This multi-disciplinary collection blends broad overviews and case studies as well as different theoretical perspectives in a critique of the relationship between United States philanthropic foundations and movements for social change. Scholars and practitioners examine how these foundations support and/or thwart popular social movements and address how philanthropic institutions can be more accountable and democratic in a sophisticated, provocative, and accessible manner.
Daniel Faber is Associate Professor of Sociology at Northeastern University. He specializes in sociology of philanthropy, the political/economy of the environment, and globalization. Deborah McCarthy is Assistant Professor of Sociology at the College of Charleston. She specializes in environmental sociology, social movements, the sociology of philanthropy, and urban studies.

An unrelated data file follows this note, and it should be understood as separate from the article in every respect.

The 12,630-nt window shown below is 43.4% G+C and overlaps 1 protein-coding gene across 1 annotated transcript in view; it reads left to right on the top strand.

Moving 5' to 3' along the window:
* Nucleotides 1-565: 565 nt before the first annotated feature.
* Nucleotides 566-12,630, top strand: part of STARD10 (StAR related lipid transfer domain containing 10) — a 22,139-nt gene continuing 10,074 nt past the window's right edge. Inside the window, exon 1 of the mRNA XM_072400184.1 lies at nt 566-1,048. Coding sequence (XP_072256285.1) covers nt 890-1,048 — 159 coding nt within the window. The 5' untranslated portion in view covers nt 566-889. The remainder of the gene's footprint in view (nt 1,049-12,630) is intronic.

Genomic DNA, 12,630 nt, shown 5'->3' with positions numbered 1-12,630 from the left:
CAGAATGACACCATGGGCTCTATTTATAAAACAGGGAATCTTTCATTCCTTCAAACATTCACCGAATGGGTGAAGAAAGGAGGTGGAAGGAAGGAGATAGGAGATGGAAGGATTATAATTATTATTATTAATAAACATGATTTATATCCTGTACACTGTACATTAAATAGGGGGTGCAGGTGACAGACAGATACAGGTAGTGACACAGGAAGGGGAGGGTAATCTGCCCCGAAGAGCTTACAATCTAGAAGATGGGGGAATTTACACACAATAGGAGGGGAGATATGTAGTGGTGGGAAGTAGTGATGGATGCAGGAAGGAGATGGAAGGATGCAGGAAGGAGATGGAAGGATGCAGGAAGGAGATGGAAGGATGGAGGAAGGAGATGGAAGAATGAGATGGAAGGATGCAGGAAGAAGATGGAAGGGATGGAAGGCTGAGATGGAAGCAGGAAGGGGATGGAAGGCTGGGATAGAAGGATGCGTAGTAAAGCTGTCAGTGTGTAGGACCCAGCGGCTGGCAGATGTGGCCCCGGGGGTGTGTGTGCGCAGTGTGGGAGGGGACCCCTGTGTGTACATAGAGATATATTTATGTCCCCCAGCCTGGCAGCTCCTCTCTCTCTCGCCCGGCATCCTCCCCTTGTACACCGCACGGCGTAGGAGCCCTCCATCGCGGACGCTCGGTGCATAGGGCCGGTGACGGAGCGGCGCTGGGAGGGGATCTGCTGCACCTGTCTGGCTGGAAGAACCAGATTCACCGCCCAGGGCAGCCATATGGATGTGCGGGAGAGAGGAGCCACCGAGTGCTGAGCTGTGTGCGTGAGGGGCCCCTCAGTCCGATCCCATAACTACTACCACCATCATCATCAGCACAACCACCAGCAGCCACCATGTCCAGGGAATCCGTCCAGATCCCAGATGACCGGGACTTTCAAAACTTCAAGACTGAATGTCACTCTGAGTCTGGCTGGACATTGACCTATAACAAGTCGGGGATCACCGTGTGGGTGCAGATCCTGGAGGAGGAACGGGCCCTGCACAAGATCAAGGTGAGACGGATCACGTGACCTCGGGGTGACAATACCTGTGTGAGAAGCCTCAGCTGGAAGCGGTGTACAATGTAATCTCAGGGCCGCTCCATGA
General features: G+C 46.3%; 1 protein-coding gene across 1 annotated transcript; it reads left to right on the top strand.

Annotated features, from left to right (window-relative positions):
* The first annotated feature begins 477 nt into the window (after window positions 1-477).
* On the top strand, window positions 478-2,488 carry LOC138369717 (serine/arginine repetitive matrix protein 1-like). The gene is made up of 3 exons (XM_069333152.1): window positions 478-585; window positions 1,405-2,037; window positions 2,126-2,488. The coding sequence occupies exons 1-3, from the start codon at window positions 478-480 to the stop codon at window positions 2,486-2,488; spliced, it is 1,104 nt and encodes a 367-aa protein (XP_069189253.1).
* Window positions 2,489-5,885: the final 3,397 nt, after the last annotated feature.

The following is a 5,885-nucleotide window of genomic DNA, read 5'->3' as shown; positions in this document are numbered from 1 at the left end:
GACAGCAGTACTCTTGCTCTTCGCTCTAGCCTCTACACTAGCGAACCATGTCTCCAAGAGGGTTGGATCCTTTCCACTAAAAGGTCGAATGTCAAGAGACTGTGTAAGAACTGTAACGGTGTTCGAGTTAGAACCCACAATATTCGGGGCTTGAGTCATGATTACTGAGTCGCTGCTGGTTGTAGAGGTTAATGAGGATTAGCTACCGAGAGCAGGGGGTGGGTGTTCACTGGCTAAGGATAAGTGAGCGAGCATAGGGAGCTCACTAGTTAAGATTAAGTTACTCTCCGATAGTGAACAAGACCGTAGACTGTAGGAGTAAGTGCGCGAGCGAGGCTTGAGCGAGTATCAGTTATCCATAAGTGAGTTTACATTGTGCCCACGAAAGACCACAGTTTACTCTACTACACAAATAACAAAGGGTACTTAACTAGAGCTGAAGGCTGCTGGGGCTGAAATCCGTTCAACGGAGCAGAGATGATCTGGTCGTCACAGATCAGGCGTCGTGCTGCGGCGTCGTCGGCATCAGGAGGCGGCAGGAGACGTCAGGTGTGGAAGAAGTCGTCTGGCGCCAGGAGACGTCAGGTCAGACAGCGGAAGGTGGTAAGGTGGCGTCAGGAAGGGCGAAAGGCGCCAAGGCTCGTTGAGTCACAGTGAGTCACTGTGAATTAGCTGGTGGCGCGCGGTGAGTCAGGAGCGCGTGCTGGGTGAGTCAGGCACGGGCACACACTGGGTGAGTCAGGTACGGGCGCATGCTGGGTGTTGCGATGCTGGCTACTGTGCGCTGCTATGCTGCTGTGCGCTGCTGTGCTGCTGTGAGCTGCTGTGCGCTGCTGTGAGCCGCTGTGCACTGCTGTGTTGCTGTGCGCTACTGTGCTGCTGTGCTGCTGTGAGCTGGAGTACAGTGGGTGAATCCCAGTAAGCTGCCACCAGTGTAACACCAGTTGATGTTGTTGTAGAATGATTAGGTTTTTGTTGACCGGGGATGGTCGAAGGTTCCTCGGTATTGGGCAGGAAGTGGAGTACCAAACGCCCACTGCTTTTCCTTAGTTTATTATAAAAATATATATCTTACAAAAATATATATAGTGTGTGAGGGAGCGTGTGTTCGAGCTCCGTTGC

Chapter 1 Legacy and Promise for Social Justice Funding: Charitable Foundations and Progressive Social Movements, Past and Present Chapter 2 Liberal Foundations: Impediments or Supports for Social Change? Chapter 3 Moving Public Policy to the Right: The Strategic Philanthropy of Conservative Foundations Chapter 4 Up Against Conservative Public Policy: Alternatives to Mainstream Philanthropy Chapter 5 Foundations and the Environmental Movement: Priorities, Strategies, and Impact Chapter 6 Breaking the Funding Barriers: Philanthropic Activism in Support of the Environmental Justice Movement Chapter 7 The Politics of Philanthropy and Social Change: Challenges for Racial Justice Chapter 8 Living Up to the Promise of Collaboration: Foundations and Community Organizations as Partners in the Revitalization of Poor Neighborhoods Chapter 9 Coming Out of the Green Closet: Wealth Discourse and the Construction of Social Change Philanthropists Chapter 10 Mobilizing Money Strategically: Opportunities for Grantees to be Active Agents in Social Movement Philanthropy